OPINION | Dixie State University not ‘party school’ of Utah

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College students are more anxious than ever to party, but Dixie State University is not the “party school” it has the stereotype of being.

Whether or not students choose to participate in activities that involve drugs and alcohol is a personal choice but must be done off-campus due to DSU’s dry campus policy.

For college students, nightlife and drinking are often when the most fun and parties happen. College parties are known for having a variety of alcoholic beverages and students becoming intoxicated.

The dry campus policy prevents students from being able to fully embrace the college party experience at DSU. Often college students want to consume as much alcohol as possible.

In Utah, the blood alcohol content (BAC) is 0.05% as of 2018. Where in Arizona, Colorado, Idaho, Nevada and New Mexico the BAC is 0.08%. Utah students cannot consume as much alcohol, to begin with, before being considered too drunk to drive.

This legally prevents DSU students from being able to get college-level wasted while at parties if they plan to drive later that night.

“Recent literature has highlighted associations between college party characteristics and high-risk drinking behaviors,” according to the National Library of Medicine.

Compared to other schools in the state, DSU does not fulfill the negative statistics that come with college parties. DSU is not a party school but is still an amazing university with fun events for students to attend.

On Aug. 27, DSU was able to host its’ annual Foam Dance. This was the first dance event to happen at DSU since COVID-19 hit in March of 2020. The event puts an exciting twist on your typical dance party. Over the course of the night, the venue is filled with foam.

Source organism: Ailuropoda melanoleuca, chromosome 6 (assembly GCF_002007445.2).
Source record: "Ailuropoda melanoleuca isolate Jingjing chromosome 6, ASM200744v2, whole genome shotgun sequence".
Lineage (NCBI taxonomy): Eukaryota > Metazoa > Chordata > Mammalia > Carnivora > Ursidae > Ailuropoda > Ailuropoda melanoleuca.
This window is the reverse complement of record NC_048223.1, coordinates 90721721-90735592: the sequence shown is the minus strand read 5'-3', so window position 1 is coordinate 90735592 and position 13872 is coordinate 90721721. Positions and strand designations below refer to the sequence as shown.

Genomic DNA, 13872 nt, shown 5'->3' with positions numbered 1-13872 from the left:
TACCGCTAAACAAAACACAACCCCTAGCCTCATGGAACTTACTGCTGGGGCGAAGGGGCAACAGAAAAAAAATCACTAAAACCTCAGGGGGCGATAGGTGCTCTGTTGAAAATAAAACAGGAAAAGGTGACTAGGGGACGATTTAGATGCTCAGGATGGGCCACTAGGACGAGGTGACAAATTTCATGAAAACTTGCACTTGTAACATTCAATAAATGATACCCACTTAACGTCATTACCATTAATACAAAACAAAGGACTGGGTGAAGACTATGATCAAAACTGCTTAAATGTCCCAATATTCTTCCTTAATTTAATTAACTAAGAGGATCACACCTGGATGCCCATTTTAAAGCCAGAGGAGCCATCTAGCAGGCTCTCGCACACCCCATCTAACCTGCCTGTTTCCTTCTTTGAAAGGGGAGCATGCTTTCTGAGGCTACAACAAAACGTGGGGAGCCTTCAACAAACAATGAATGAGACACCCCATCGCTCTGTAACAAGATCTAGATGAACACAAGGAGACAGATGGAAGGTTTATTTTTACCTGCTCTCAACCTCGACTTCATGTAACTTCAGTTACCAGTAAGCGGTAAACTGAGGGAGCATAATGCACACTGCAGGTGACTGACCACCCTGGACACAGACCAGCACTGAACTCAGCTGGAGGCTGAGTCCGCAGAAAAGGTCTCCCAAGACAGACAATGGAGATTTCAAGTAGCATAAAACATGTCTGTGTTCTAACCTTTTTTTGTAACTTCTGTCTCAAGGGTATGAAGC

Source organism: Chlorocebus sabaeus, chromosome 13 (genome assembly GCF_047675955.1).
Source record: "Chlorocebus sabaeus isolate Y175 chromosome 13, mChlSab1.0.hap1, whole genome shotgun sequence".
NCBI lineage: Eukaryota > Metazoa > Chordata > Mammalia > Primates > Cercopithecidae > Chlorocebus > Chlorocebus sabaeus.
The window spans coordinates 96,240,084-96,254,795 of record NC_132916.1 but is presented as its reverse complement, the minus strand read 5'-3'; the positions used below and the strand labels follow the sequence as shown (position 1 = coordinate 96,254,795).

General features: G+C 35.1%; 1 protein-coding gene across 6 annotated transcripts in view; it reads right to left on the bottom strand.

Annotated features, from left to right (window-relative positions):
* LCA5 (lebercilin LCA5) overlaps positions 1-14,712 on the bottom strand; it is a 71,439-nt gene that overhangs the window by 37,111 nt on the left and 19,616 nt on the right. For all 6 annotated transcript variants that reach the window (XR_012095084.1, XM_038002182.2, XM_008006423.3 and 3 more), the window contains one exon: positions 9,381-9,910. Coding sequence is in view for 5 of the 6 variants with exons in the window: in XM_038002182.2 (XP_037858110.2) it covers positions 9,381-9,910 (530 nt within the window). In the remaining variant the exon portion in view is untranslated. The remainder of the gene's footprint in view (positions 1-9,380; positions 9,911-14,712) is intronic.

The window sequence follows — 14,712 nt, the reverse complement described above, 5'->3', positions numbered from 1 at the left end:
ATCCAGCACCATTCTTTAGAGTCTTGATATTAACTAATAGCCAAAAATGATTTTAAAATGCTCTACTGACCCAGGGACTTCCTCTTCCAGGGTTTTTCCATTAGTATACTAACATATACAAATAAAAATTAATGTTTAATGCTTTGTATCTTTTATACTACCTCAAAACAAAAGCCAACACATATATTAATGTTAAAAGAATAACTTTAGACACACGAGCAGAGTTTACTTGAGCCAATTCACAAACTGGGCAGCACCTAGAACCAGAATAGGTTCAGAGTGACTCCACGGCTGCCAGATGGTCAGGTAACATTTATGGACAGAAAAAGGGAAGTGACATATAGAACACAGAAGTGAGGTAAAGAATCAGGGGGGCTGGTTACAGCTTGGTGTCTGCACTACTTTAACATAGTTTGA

This event is proof that DSU does have parties and events that are fun without the typical connotation of a college party.

The DSU campus itself is not the party school campus that it is claimed to be, but if DSU students are seeking fun and parties they will be able to find it.

DSU is just under a two-hour drive from the Vegas nightlife. This is the kind of fun that many students are seeking and also provides students with exotic places to drink that are a short road trip away.

Because of the close proximity to Las Vegas, DSU is assumed to be a party school, but now that DSU received university status in 2013 we need to be considered more professional.

Since receiving the Division 1 status, DSU has been focusing on expanding what degrees it offers. Since DSU became a university in 2013, efforts are being made to be taken more seriously not only by the state but also by future employers.

It is important DSU continues to discredit the party school stigma that many community members and students use to label the university, in order to seem more professional when alumni are searching for future career opportunities.